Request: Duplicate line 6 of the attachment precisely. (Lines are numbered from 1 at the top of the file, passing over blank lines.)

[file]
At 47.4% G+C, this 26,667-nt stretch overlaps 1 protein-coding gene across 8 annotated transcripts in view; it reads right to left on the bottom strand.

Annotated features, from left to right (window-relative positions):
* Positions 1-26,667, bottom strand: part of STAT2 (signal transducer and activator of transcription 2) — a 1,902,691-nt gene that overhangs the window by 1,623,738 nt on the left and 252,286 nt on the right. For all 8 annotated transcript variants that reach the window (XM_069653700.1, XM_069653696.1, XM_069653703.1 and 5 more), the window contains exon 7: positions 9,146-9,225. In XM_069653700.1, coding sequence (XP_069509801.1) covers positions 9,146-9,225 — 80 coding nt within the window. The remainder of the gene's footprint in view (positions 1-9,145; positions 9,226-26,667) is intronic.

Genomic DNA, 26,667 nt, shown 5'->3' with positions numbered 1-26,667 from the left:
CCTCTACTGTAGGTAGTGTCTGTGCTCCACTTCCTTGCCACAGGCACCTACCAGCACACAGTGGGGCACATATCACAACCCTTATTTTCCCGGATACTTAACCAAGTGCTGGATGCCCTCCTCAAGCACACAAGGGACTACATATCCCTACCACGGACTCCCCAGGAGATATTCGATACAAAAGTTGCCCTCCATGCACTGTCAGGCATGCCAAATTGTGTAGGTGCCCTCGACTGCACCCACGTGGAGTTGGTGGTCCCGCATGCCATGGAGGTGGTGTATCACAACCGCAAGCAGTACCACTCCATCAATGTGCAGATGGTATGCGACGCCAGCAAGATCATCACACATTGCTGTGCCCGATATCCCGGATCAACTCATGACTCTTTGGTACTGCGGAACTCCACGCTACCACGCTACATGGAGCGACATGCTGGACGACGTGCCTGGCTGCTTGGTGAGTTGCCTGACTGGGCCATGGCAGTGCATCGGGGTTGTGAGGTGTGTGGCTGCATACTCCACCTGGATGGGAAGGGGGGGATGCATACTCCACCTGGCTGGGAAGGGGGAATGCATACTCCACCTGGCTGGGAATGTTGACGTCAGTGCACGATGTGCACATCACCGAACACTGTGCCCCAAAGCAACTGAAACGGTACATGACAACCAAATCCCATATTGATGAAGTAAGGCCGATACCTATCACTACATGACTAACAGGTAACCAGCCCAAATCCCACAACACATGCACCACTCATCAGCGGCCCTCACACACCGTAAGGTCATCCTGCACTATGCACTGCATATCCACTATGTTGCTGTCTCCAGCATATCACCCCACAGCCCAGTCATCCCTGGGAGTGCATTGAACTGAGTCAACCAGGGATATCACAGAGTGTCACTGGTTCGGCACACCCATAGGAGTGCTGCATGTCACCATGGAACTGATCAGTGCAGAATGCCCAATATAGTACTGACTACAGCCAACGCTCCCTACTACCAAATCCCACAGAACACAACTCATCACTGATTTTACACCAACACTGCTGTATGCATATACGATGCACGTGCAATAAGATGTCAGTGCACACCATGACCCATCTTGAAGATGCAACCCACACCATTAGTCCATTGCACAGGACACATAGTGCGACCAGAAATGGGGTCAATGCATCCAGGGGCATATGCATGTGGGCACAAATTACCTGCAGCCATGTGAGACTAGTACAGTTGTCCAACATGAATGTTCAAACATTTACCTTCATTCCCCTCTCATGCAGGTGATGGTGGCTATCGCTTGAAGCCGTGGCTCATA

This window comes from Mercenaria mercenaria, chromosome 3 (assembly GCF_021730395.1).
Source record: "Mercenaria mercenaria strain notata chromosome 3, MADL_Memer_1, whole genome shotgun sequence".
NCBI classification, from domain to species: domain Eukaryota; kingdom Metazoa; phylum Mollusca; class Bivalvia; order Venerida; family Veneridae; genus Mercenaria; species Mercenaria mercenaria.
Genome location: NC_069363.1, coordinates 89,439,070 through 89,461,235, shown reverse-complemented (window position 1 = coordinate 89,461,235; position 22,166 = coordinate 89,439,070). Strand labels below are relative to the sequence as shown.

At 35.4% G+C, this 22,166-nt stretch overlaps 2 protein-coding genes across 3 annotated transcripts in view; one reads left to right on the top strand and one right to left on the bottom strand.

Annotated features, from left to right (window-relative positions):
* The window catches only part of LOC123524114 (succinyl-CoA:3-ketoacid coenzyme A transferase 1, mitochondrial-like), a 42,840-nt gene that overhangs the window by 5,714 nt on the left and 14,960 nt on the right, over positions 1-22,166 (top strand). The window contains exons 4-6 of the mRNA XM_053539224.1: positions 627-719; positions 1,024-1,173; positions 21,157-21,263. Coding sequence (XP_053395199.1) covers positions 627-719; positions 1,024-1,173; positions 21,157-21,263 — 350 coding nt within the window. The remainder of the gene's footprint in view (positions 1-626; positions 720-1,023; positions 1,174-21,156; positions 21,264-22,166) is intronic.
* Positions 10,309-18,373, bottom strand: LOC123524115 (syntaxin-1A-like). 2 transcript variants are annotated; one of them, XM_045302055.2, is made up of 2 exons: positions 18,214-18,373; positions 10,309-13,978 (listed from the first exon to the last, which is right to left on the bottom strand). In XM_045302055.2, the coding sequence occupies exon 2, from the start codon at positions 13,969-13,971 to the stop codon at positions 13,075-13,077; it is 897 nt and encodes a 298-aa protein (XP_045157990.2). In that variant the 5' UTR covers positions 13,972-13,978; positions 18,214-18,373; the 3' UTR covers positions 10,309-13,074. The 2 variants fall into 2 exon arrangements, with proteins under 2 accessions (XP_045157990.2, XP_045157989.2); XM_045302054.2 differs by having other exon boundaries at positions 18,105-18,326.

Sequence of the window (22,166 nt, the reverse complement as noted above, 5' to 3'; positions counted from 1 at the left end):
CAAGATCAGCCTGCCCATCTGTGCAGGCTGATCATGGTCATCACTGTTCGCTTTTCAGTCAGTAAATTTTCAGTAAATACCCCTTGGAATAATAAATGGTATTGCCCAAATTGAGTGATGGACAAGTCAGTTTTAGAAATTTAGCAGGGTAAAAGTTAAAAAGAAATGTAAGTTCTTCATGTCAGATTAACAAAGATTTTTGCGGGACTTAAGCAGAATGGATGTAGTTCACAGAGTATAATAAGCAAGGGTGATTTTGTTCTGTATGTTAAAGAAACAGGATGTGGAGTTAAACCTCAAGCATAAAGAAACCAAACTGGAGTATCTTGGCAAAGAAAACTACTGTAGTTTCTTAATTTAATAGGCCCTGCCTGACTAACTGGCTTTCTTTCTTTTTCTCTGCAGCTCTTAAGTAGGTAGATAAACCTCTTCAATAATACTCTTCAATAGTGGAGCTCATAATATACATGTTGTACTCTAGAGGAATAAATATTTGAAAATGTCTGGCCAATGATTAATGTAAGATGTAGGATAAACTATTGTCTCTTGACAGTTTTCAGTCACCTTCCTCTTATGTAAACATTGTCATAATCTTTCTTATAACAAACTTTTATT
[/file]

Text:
This window comes from Mercenaria mercenaria, chromosome 3 (assembly GCF_021730395.1).